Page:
Home' RTCA Documents for Review : DO-230H FRAC Contents 112
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What forms of credential are required on mobile devices for PACS?
The types of credentials suitable for secure physical access control that may be hosted on a smart mobile
device should be far superior to the simple identifiers that are used with such legacy tokens as 125 kHz
RFID tags. Smart mobile credentials should be based on symmetric, or asymmetric cryptographic keys that
may be used to protect credentials; as well as prove that a device contains a shared secret, or that it is the
sole owner of a secret that could be validated externally. Currently, asymmetric key-based Digital
Certificates and Public Key Infrastructure (PKI) provide the most secure and accommodating mechanisms
for device and user authentication for both logical and physical access control. Other types of credentials
include mobile identifiers that are signed and encrypted using symmetric keys (e.g., AES 128 and AES
Whichever technology is chosen it should be noted that the PACS system will probably need to be updated
to match the mobile credentials and the level of update will increase with the level of security.
Mobile devices may host additional information that supports user identification and authentication, such
as user name, organization, facial image, and fingerprint biometrics. However, these types of data elements
and other potential Personal Identifying Information (PII) should be kept to a minimum, and only used for
“as needed” purposes and in compliance with organization and governmental, both federal and state
What technologies are required of mobile devices to host and use a PACS credential?
A mobile device suitable as a host for a PACS credential must be able to satisfy stated privacy objectives,
communicate with enterprise credentialing systems to obtain credentials, securely load, store and protect
credentials, communicate with access control system readers, and support the authentication of the
credential during physical access requests. Mobile devices should ideally be able to communicate with the
reader even when the battery is too low for other normal operations/functions. Contemporary smart phones
contain all of the features required to support these requirements. These features include sophisticated
microprocessors, ample memory storage, hardware cryptographic engines, wireless communications
interfaces (i.e., cellular services, Wi-Fi, NFC, and Bluetooth Low Energy), and secure cryptographic key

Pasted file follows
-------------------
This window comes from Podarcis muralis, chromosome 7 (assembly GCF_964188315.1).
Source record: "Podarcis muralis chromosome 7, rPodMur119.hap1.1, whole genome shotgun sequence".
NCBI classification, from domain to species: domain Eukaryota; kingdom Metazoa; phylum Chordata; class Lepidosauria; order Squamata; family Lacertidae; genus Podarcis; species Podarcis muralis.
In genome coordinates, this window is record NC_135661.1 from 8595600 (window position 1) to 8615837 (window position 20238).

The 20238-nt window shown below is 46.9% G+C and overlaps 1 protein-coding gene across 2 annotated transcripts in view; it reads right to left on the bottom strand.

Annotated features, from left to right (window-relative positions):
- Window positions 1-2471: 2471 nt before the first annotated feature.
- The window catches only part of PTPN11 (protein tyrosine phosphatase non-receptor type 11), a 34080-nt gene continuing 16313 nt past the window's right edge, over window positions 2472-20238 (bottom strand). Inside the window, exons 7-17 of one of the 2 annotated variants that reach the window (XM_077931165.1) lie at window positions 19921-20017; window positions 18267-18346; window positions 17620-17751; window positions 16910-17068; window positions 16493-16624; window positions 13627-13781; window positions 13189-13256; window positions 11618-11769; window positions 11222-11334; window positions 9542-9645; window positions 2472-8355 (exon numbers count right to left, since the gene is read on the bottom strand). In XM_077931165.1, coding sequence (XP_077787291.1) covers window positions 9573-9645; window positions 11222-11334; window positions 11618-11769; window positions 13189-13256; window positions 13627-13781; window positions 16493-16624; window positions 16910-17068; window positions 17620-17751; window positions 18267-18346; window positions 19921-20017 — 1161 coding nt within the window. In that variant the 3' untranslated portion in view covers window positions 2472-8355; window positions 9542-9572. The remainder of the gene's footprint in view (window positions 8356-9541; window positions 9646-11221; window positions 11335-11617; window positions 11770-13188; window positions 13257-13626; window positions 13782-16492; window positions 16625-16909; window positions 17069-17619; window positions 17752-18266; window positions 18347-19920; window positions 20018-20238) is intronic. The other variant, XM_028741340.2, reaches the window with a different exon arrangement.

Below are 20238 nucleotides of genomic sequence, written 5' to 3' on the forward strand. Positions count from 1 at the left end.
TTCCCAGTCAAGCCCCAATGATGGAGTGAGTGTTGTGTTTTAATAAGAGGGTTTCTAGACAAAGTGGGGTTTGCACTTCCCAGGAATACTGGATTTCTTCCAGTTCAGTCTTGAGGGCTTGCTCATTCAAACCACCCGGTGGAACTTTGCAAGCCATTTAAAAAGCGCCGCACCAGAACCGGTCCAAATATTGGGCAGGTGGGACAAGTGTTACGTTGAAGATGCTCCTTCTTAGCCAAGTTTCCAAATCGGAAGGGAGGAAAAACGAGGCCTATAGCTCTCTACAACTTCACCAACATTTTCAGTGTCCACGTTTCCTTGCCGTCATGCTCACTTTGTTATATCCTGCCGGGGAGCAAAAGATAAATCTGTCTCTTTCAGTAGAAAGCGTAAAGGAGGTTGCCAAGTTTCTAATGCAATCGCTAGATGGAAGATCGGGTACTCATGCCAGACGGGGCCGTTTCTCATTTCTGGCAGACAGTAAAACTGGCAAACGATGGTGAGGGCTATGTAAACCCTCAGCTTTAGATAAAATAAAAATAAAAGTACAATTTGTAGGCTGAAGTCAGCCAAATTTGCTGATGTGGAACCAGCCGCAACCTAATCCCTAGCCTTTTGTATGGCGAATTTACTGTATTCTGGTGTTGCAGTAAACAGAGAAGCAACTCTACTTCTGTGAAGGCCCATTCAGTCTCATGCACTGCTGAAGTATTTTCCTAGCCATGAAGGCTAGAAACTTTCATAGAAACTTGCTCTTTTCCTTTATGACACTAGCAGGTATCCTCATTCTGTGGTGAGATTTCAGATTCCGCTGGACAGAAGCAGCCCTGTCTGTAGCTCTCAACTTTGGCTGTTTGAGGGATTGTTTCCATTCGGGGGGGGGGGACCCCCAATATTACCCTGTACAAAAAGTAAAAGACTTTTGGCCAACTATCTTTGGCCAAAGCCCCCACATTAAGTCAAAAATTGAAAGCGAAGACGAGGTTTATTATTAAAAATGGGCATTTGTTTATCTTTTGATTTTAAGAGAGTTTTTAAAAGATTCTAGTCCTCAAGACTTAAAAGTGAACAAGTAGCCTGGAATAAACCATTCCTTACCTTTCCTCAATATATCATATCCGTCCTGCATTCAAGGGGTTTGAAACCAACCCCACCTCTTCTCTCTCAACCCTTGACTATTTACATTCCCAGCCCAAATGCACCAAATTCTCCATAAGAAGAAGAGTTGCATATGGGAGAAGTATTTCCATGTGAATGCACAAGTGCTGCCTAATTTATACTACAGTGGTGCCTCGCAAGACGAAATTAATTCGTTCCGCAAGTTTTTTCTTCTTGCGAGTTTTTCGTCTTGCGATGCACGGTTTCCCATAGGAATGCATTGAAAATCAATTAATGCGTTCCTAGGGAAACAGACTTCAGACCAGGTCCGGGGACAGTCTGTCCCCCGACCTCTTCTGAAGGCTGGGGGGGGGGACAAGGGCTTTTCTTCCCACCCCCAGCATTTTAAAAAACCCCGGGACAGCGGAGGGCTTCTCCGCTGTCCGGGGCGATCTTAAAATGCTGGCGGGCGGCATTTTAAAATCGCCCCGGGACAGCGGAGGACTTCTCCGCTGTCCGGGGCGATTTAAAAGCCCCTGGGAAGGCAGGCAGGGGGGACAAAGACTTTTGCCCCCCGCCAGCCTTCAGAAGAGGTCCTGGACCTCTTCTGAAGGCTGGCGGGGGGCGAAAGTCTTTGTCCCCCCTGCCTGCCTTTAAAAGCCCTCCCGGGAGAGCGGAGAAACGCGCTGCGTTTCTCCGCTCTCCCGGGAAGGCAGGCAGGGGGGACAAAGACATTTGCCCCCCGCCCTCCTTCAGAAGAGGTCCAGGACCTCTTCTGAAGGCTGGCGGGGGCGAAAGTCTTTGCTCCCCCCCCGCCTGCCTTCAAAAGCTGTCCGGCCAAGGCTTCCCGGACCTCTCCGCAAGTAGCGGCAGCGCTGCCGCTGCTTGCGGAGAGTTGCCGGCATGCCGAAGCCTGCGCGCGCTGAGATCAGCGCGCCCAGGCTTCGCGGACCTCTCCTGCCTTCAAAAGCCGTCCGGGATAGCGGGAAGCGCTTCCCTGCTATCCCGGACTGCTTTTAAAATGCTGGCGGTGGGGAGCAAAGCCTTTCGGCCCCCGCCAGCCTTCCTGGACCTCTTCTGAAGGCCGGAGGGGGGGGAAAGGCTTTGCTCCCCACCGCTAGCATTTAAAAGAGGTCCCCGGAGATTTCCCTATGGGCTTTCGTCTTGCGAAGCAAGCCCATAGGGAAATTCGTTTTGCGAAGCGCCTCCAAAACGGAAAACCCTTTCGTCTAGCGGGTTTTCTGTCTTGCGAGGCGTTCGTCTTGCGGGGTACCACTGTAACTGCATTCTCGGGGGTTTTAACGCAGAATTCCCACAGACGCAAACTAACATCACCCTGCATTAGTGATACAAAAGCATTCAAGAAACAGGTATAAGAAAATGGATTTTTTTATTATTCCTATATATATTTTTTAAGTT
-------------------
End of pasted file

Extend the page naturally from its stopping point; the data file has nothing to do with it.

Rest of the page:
stores. At present, most devices provide OS-based protected-memory key stores, with a limited number of
manufacturers providing smart phones with specialized hardware modules, known as “secure elements”,
that provide tamper-resistant storage for keys, encrypted identifiers, and other valued data objects.
A crucial element in the interface between the mobile-device and the reader would be the wireless
communications mechanism and protocol that transport the command requests and responses supporting
identification and authentication of the mobile device and its user. There are two candidate communications
mechanisms that are now supported by most smart phones: Near Field Communications (NFC) and
Bluetooth Low Energy (BLE).
NFC on smartphones has been utilized in the payment arena for years, taking the place of credit cards at
retail checkout counters. NFC implements a set of open standard protocols that operate at short distances
(i.e., 10 cm / ~4 in) at a frequency of 13.56 MHz and data transfer rates ranging from 106 Kbit/s to 424
Kbit/s. One of the protocols that NFC implements is based on the ISO 14443 standard, which is the same
protocol implemented by PIV cards in use with U. S. federal agencies. It has been demonstrated that NFC-
enabled Android smartphones could emulate a PIV smartcard with existing, commercial PACS without
modification to the systems’ card readers. Unfortunately, just as with most PIV card PACS
implementations, NFC does not employ a standard, secure data encryption mechanism during contactless
transactions. Secure messaging has to be implemented a layer above NFC within any smartphone
application employing it, as well as within PACS device readers. NFC was introduced into Android
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